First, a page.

How did people learn languages when there were no textbooks? Human brain is not a copybook to put words in, it is a complex system, which is unique to each person. Language acquisition is closely tied to memory, and brain has a lot of ways to memorize.
Despite the fact that we are thinking in terms of words, our brains did not change much in the last several dozen thousands of years. The best way to memorize something is still by using all five senses at once, which is contrary to our reading columns of new words over and over again.
The more senses are used to memorize a new word, the better. Imagine a mother teaching her child what a book is. She says the word and rustles the pages, shows the book to the child, lets the baby touch it and smell it. The baby makes sure to taste the book as well. See? All five senses present. No wonder children learn new words so fast!
Besides, such natural learning is fun and engaging. Instead of straining your back over incomprehensible strings of letters it’s much easier to actually see and touch things. Well, of course you can’t avoid some chores like grammar altogether, but they can be made more fun.
People often forget that any language is meant for speaking with other people. There’s no point in studying a language if you are not going to use it for speaking, extensive reading or just enjoying its beauty. Being able to speak to other people or read poems in the target language inspires. That’s why it’s so sad to see goals like “study this whole textbook by the end of the year” at schools: when all exercises are complete, you don’t know what to do next and how to actually use the language.
Language may come naturally with little to no writing at all. However, you should write to polish your grammar: in many languages a lot of it works only for written text. You shouldn’t be obsessed with it like some of the language courses’ authors. Two thick tomes dedicated to minor grammatical intricacies won’t take you anywhere.
Thus we come to language courses. I’ve seen many, and most of them are disappointing. Why? Because they neglect so much. They are content-oriented and don’t give a damn about students. “Here’s the material, memorize it and you’re good to go.” Yes, their content is sometimes brilliant, but not their methods of teaching. Students are presented with the material and the exercises, but no instructions on how to actually study.
What does a common student do when sitting in front of a column of new words? Well, read them until they stick, of course. That’s exactly what most people do. Some have been taught what to do elsewhere, but they are a minority. Most language courses do not address this issue at all, ignore it altogether and leave no choice of learning new material but to repeat it until it is memorized.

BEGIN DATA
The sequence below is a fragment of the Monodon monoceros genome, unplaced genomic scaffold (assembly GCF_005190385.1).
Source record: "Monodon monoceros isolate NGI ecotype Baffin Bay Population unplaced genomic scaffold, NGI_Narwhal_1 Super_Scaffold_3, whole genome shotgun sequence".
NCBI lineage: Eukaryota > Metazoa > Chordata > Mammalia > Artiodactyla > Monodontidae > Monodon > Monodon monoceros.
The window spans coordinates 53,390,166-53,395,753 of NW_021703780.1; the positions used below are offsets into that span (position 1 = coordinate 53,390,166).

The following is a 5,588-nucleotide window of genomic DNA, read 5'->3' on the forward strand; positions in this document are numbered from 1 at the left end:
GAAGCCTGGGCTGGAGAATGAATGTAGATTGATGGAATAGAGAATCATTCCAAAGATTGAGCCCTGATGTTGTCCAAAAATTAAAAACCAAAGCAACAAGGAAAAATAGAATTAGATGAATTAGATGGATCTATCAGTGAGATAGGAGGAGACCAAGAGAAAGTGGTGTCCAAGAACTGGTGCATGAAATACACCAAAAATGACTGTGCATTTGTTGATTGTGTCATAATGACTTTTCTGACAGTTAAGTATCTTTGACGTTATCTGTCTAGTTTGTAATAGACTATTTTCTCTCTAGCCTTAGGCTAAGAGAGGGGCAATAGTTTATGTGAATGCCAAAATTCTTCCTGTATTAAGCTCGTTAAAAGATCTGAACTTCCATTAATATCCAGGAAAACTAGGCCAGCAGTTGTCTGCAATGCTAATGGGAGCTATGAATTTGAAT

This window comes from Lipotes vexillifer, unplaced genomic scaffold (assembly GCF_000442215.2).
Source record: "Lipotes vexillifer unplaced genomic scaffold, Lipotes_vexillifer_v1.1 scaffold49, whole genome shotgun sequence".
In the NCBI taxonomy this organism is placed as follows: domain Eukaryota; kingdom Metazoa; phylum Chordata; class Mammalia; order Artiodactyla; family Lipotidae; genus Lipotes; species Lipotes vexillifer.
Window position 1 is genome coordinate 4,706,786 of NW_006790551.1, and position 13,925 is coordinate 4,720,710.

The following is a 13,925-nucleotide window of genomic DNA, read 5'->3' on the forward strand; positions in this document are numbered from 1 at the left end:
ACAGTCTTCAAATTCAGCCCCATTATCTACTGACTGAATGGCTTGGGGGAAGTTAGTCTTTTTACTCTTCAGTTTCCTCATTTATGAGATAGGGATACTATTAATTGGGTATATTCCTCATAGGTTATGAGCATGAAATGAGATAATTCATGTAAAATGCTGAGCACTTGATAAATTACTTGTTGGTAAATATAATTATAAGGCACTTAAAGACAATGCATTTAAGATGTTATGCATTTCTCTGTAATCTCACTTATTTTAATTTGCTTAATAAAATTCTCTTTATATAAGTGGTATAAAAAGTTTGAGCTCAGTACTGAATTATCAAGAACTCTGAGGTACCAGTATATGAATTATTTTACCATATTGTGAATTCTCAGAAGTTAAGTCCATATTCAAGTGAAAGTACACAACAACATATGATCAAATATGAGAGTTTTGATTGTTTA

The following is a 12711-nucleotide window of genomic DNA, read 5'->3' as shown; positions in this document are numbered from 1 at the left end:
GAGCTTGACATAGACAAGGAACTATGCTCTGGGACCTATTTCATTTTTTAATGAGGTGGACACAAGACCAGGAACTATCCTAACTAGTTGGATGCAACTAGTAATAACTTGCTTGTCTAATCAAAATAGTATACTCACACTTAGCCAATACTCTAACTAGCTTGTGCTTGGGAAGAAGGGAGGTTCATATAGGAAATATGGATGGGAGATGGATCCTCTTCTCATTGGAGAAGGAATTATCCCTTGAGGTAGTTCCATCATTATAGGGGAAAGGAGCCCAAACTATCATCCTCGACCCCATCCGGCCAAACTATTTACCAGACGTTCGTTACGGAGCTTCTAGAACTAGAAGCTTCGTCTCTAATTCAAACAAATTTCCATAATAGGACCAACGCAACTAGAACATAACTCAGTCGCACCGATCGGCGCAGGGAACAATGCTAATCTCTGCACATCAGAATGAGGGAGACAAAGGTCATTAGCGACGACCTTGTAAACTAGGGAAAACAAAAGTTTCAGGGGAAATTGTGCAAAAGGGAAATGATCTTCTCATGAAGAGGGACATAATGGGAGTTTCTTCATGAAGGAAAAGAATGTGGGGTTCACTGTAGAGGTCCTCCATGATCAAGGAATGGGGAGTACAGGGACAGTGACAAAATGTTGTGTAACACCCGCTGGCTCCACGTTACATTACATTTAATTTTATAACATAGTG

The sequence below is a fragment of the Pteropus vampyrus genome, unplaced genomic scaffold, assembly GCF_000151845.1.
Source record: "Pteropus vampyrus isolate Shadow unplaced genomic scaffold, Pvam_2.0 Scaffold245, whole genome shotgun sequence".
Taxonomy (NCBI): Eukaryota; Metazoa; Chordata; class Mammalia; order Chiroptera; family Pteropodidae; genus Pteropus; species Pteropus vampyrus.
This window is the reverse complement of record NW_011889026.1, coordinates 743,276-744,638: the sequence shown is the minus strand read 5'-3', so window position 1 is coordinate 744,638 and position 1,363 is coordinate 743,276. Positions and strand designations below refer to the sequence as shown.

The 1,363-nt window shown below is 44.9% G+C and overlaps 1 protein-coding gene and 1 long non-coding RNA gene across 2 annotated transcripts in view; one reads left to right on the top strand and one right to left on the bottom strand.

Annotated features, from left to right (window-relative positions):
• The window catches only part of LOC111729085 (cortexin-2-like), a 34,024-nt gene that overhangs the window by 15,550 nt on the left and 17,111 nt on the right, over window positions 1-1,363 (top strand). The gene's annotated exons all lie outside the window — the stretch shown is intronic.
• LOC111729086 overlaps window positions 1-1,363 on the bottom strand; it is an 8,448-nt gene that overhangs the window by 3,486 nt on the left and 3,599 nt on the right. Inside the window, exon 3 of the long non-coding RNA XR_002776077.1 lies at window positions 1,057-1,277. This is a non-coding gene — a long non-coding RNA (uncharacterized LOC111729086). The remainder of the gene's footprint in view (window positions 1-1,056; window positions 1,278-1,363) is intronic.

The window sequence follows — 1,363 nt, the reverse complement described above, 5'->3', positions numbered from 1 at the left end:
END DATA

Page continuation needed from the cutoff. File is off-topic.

Yes, I see a point in sole repetition: people are different and repetition is the basic technique which works for everyone. Oh, really? We would still be in the Stone Age if we used this “one-fits-all” principle. Progress is made by individuals, and they are all different. Each student has strengths, and they should be leveraged, but how can one leverage his or her strengths, if one is not aware of them? People can only choose what to do after they know what they can do apart from the “basic” technique.
This excessive use of repetition not only makes the courses boring, but also painfully slow. Repetition takes time and much effort, eliminating fun and joy of communication, which slows progress even more and depletes motivation to study, which is not infinite. A way to avoid!
Fortunately, we are now aware of the other way: more natural and enjoyable, which leverages a person’s strengths and interests, keeps motivation up and inspires to walk an extra mile.
I will teach you how to avoid common mistakes when starting on a new language, how to use your brain’s abilities to the fullest when studying, how to use mnemonics and train your memory to study faster, how minor details matter a lot — and how not to miss them. I will show you how to make learning a new language enjoyable and hassle-free. Don’t worry, it’s not another marketing scam: you won’t be able to avoid the difficult bits, so sit tight and hang on to your helmet!
I bet you’ve heard the saying “practice what you preach”. It’s what I’m going to do on this blog: I will pick a language and will study it using the tips and How-To’s which I will be posting on the blog. In the end I will take a certified exam to prove that my methods work. Neat, isn’t it? :)
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